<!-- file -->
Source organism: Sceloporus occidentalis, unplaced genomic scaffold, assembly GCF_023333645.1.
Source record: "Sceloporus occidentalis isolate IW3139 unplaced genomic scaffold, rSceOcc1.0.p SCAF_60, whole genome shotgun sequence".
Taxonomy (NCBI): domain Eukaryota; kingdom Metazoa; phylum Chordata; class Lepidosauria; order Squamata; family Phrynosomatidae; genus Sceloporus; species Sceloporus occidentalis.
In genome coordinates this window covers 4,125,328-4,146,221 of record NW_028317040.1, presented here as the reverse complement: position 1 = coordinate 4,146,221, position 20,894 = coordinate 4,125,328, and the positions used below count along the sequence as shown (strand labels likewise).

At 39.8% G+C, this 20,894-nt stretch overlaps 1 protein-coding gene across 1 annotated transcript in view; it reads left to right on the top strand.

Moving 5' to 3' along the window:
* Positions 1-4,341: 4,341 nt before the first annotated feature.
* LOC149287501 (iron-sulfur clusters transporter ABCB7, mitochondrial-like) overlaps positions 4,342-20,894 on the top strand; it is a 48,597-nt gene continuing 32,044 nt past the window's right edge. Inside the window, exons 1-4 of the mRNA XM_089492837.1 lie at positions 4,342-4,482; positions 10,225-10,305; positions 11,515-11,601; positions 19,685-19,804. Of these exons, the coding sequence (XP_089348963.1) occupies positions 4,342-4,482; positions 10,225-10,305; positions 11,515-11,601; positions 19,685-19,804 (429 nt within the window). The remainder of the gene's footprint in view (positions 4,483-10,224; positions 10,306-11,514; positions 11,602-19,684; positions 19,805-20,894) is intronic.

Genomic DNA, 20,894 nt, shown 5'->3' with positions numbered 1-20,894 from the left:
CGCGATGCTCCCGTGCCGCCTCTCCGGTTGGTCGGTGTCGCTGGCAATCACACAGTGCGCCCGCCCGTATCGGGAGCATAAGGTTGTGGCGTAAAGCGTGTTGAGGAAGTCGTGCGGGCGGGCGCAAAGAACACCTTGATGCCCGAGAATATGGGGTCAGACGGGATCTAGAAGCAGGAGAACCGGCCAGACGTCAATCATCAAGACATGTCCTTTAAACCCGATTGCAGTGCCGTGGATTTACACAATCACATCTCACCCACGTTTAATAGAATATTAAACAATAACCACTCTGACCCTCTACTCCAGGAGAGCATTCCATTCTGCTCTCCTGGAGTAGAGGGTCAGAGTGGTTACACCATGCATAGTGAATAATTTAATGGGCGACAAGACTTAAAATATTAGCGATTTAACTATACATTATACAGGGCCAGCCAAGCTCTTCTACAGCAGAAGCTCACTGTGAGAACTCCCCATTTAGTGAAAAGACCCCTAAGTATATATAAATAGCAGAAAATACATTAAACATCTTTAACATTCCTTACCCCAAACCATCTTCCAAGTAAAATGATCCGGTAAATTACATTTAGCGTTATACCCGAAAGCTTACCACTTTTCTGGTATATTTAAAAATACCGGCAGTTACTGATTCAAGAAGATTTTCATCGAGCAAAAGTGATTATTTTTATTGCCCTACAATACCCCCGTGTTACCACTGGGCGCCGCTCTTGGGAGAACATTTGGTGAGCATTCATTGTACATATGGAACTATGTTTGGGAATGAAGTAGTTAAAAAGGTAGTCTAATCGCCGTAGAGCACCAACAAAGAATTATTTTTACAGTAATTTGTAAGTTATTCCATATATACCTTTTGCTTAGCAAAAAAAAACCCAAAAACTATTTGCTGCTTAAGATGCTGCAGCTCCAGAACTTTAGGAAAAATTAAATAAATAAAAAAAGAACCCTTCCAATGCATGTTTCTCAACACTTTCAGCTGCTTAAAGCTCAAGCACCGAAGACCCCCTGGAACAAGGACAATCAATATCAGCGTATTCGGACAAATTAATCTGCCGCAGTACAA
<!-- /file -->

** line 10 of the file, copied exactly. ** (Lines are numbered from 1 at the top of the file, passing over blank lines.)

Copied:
CGCGATGCTCCCGTGCCGCCTCTCCGGTTGGTCGGTGTCGCTGGCAATCACACAGTGCGCCCGCCCGTATCGGGAGCATAAGGTTGTGGCGTAAAGCGTGTTGAGGAAGTCGTGCGGGCGGGCGCAAAGAACACCTTGATGCCCGAGAATATGGGGTCAGACGGGATCTAGAAGCAGGAGAACCGGCCAGACGTCAATCATCAAGACATGTCCTTTAAACCCGATTGCAGTGCCGTGGATTTACACAATCACATCTCACCCACGTTTAATAGAATATTAAACAATAACCACTCTGACCCTCTACTCCAGGAGAGCATTCCATTCTGCTCTCCTGGAGTAGAGGGTCAGAGTGGTTACACCATGCATAGTGAATAATTTAATGGGCGACAAGACTTAAAATATTAGCGATTTAACTATACATTATACAGGGCCAGCCAAGCTCTTCTACAGCAGAAGCTCACTGTGAGAACTCCCCATTTAGTGAAAAGACCCCTAAGTATATATAAATAGCAGAAAATACATTAAACATCTTTAACATTCCTTACCCCAAACCATCTTCCAAGTAAAATGATCCGGTAAATTACATTTAGCGTTATACCCGAAAGCTTACCACTTTTCTGGTATATTTAAAAATACCGGCAGTTACTGATTCAAGAAGATTTTCATCGAGCAAAAGTGATTATTTTTATTGCCCTACAATACCCCCGTGTTACCACTGGGCGCCGCTCTTGGGAGAACATTTGGTGAGCATTCATTGTACATATGGAACTATGTTTGGGAATGAAGTAGTTAAAAAGGTAGTCTAATCGCCGTAGAGCACCAACAAAGAATTATTTTTACAGTAATTTGTAAGTTATTCCATATATACCTTTTGCTTAGCAAAAAAAAACCCAAAAACTATTTGCTGCTTAAGATGCTGCAGCTCCAGAACTTTAGGAAAAATTAAATAAATAAAAAAAGAACCCTTCCAATGCATGTTTCTCAACACTTTCAGCTGCTTAAAGCTCAAGCACCGAAGACCCCCTGGAACAAGGACAATCAATATCAGCGTATTCGGACAAATTAATCTGCCGCAGTACAA